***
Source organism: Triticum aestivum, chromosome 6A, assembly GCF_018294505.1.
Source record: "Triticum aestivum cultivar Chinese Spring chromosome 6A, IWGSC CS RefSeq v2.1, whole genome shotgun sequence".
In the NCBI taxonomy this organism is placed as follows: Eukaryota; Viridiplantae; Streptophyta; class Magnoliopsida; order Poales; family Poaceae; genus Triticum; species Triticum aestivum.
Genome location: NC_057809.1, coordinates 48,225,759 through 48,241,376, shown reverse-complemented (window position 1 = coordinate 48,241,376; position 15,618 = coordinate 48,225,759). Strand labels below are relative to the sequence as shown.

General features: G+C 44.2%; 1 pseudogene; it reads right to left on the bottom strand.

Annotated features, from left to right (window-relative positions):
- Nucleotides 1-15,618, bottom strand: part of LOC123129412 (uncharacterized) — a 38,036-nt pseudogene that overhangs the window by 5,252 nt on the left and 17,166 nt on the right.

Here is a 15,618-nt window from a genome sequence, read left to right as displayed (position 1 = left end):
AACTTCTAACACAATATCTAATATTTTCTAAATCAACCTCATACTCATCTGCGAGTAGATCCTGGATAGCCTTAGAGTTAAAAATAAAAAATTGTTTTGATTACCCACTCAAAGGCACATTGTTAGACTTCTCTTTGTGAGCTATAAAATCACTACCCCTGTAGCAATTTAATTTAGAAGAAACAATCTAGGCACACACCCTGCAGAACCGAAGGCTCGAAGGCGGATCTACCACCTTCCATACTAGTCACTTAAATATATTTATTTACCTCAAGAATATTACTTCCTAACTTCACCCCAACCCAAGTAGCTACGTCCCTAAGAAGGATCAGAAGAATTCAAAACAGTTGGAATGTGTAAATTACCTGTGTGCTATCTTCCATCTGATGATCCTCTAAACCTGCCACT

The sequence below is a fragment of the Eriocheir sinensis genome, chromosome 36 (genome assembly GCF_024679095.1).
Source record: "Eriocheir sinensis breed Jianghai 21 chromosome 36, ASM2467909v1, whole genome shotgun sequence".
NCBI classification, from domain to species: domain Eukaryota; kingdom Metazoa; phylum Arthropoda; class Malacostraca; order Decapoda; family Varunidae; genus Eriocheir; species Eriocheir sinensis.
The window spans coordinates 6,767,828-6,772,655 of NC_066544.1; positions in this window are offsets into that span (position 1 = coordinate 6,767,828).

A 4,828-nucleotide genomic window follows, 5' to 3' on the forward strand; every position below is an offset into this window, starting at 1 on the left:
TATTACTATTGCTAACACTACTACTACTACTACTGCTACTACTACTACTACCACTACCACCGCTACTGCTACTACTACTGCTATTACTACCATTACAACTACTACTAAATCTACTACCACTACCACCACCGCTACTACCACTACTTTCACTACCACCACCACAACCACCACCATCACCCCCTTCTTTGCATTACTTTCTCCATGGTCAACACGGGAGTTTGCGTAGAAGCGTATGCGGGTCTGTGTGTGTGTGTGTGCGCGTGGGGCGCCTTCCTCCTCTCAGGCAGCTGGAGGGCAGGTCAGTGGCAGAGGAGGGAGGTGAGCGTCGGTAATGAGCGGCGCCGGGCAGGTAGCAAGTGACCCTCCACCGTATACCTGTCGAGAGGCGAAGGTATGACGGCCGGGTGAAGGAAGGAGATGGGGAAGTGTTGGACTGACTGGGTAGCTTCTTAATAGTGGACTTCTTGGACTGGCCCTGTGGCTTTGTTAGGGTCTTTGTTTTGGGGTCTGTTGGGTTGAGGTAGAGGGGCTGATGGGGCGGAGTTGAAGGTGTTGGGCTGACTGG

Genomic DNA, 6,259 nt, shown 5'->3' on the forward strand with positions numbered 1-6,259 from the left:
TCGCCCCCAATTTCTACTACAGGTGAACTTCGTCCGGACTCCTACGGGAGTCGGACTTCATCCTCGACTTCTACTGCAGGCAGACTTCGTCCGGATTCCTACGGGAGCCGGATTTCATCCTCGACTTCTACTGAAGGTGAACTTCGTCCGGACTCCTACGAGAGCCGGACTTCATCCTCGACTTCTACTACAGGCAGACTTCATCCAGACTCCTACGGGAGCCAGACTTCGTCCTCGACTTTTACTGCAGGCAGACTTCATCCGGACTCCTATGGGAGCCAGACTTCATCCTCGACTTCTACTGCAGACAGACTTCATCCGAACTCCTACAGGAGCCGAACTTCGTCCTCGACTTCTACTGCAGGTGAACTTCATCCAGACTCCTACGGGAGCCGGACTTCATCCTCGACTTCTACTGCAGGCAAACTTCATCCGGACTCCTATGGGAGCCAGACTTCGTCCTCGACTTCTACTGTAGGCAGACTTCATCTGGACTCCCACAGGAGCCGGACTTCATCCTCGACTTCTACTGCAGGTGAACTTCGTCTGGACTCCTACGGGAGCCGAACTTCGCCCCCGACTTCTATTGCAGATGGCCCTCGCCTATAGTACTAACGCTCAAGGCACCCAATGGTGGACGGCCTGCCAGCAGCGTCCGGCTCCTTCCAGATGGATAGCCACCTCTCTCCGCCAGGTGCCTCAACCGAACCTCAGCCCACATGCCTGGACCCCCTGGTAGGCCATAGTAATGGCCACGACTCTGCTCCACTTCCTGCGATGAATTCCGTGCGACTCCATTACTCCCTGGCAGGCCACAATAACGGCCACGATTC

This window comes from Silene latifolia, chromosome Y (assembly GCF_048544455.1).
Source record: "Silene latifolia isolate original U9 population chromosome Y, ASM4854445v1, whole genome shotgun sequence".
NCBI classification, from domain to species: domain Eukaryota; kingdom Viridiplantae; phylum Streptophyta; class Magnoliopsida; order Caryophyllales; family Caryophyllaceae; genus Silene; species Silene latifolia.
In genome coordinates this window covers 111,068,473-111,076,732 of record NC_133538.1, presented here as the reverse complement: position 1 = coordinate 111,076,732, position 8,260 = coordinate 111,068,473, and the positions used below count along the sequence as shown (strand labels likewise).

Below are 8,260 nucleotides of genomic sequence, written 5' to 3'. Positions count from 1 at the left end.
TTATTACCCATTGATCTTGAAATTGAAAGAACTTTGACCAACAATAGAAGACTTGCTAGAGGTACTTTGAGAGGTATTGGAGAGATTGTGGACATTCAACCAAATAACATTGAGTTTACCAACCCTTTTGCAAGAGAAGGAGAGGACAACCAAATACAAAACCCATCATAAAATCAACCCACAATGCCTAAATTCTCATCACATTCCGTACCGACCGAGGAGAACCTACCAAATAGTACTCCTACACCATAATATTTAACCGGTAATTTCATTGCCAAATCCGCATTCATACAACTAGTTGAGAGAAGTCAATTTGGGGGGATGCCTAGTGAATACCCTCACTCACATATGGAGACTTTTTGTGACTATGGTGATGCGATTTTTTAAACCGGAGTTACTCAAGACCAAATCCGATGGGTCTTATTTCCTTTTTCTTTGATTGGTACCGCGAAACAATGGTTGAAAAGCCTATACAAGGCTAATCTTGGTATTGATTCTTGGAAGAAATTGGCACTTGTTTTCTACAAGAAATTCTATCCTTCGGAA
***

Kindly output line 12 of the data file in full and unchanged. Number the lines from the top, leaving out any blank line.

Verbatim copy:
NCBI classification, from domain to species: domain Eukaryota; kingdom Metazoa; phylum Arthropoda; class Malacostraca; order Decapoda; family Varunidae; genus Eriocheir; species Eriocheir sinensis.